Reopening educational institutionsby Monarose Sheila Pereira November 30 2020, 4:00 pm Estimated Reading Time: 4 mins, 40 secs
Professionals from the educational field talk to Monarose Sheila Pereira and discuss their views.
Opening up of the lockdown led to many people worrying about educational institutes reopening.
Headmistress Supari Tank Municipal English School
Given the nature of the COVID situation it is in everybody's best interest to not reopen schools for the time being until the environment is in safer tides. I believe that no matter how far technology progresses, nothing can replace classroom learning. It is another experience in itself where the face-to-face interaction of the teacher with students ensures monitoring, fewer distractions and rapt attention. Group activities are vital to boost team-building spirit and learning and virtual groups just don’t compare to the real experience where students also get to bond with each other. The current situation is a result of the need of the hour, as we are focusing on safety first.
Honestly in my view, I am positively looking forward to the opening of schools all over and am in favor for getting back to the “old normal” as sometimes the “new normal” just sounds good and isn’t one. As for the Educational institutions, rather than worrying about schools re-opening, they should work on healthy ways of how to fight this crisis and also make students a part of this fight so that they learn and become contributors in the fight. They need to be taught advanced hygiene required in today’s time and reinforce that if not practiced can do a great harm to them, their classmates and even their parents at home. They need to understand that team spirit is very important but also have to learn to keep the team healthy by keeping distance as required. Relationship with masks pretty much seems to be for a long term so children should practice the same.
Coordinator and Lecturer, Department of M.A. Psychology, RD and SH National College
Schools reopening during the pandemic have been a much-debated concern. Research studies suggest that children may play a larger role in community spread of Coronavirus than previously thought, triggering concerns of the drastic increase in the cases if the schools reopen. Apart from the possible spike in the COVID cases, it may also impact children’s mental and emotional health as they may find it difficult to adjust and abide by all the necessary precautions at such a time. Readjusting and adapting to the new normal might be quite a task for a child. The same must be addressed with empathy and measures that foster building a child’s resilience to the new normal.
Assistant Professor SIES
Reopening hassles and resuming concerns are heart pricking and causing uninvited apprehensions in the minds of teachers for both students and parents correspondingly. Probably, the standard operating procedures give rise to new teething challenges, which is forecasted by teachers; for instance, regular exposure to a crowded environment on account of students and teachers travelling.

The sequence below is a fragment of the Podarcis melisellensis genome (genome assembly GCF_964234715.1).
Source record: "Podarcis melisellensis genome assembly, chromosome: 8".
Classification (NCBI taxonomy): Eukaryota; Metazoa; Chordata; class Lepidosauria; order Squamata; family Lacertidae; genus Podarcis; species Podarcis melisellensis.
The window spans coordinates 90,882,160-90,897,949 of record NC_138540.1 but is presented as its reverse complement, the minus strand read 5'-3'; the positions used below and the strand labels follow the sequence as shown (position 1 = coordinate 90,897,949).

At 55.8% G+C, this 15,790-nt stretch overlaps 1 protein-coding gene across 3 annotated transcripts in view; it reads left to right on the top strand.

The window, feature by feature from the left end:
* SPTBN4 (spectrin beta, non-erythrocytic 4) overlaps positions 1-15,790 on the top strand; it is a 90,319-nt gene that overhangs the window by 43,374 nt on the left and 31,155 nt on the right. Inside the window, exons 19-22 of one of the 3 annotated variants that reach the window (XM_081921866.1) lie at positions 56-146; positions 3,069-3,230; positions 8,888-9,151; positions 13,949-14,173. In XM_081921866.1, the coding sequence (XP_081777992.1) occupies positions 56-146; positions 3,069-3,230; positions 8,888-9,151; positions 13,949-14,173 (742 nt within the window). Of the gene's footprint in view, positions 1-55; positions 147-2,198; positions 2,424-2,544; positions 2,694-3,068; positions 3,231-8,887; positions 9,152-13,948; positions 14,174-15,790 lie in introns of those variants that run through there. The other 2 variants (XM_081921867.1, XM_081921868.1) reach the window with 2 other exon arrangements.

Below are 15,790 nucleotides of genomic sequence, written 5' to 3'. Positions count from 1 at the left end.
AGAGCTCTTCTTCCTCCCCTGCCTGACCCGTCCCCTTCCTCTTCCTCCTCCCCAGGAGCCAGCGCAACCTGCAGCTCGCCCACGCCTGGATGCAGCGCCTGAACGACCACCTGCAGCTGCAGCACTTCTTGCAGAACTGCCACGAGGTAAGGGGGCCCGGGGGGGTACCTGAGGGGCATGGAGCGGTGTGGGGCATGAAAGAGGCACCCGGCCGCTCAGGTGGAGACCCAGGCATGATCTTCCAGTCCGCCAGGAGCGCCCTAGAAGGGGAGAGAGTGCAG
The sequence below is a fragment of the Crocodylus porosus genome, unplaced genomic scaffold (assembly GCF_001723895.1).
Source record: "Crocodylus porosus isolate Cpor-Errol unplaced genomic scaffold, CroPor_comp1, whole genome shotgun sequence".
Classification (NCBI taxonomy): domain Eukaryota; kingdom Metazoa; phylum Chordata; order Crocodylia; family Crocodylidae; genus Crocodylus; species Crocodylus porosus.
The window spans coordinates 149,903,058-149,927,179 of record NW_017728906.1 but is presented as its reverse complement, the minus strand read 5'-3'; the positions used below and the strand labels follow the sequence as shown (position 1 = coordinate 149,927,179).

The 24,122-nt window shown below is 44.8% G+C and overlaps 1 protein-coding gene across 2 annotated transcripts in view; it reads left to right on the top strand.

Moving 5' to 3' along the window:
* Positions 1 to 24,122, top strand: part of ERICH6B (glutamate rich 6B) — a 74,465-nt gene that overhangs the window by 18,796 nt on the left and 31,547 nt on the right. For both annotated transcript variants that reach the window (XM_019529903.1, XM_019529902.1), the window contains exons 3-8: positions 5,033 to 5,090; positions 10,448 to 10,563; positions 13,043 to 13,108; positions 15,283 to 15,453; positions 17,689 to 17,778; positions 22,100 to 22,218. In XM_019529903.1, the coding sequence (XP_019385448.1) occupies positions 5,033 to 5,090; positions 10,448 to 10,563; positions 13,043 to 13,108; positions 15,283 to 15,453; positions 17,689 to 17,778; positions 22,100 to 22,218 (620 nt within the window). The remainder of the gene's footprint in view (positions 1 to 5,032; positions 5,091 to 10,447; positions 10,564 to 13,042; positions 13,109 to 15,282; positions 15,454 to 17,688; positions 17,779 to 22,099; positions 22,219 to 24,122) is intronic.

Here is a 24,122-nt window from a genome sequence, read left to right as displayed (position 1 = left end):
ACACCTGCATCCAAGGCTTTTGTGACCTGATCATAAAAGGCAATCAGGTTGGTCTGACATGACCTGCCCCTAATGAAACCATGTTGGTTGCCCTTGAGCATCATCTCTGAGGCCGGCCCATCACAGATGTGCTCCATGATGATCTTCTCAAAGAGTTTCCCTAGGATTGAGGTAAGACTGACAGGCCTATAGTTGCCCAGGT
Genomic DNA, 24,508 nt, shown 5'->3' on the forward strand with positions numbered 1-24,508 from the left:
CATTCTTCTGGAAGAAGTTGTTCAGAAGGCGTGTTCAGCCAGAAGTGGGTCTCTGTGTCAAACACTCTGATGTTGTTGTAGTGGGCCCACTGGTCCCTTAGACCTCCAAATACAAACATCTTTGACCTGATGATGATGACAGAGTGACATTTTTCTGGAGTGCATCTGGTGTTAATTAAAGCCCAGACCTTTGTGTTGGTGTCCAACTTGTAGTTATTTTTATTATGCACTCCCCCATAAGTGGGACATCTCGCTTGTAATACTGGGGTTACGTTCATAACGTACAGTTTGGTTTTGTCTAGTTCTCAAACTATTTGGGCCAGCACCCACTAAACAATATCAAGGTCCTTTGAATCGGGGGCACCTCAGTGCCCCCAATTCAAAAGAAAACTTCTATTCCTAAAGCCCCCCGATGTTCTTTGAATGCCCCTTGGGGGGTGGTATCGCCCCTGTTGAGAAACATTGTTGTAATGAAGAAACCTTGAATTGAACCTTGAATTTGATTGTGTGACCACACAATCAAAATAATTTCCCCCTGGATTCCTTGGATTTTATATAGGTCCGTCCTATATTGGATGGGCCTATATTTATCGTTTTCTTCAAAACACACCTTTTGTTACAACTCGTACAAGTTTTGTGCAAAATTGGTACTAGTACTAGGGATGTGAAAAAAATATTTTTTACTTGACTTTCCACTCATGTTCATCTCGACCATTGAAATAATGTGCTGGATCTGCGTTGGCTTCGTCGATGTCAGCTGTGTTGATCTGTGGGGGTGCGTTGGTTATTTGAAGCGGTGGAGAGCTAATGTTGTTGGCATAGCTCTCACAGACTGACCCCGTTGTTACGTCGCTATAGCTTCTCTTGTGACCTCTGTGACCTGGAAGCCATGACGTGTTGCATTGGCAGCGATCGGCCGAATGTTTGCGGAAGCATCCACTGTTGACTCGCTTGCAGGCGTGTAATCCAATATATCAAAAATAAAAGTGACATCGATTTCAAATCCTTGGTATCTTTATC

Moreover meeting alternatively and getting tested frequently shall invite uncalled physical distresses in turn. Students attending classes without tiffin break will seed adverse feelings.
Majorly, the transportation question arises, as earlier flexibility in mode of travel was observed. Nonetheless, recommending cycling and avoiding crowded buses will not overcome the insecurities on the road or on trains. Feasibility of the sops needs to be well thought out.
Journalist and student
With the COVID surge taking a downward trend, people and the government have started to get more complacent with each passing day. India is not the first country to ponder over reopening schools, a couple of months back, countries like France and the U.S tried to do the same and saw the adverse effect. India should learn from these countries and continue with the online process for now. However, we still need to figure out a more democratic medium if we want the entire nation to be on the same page.
Retired Primary HM. Sree Narayana Guru High School
Studies show that children are less susceptible to severe COVID-19 as compared to adults but if infected they can become asymptomatic carriers of the disease. In spite of the closing of schools, children have contacted the infection. Children do not have a great immune response with them. Public transport or bus stands are a great risk too. Teachers will not be able to keep a strict eye on the number of students in a class. Children will invariably end up intermingling and sharing snacks/lunch. Children cannot be expected to stay at a distance of 6 feet from others throughout the day. We cannot expect students to self-police. We cannot expect children to wear masks for long durations at school.
The reopening of schools after a long break, in order to get the students familiarized with the regular pattern of study and examination preparation, specially for grade 10 is fair but a risky call. Since students will be coming from different places and using different means of transport, there is high-risk involved, with regards to spreading the virus. Another thing in question is, whether the schools have that kind of infrastructure to support social distancing. Calling only the 10th graders for laboratory work seems to be feasible. Strictly following the standard operation procedures given by the government, getting parental consent and handling children with such strict rules amidst such a pandemic is a huge challenge to education systems. The safest bet however is online education, as it facilitates learning with complete safety.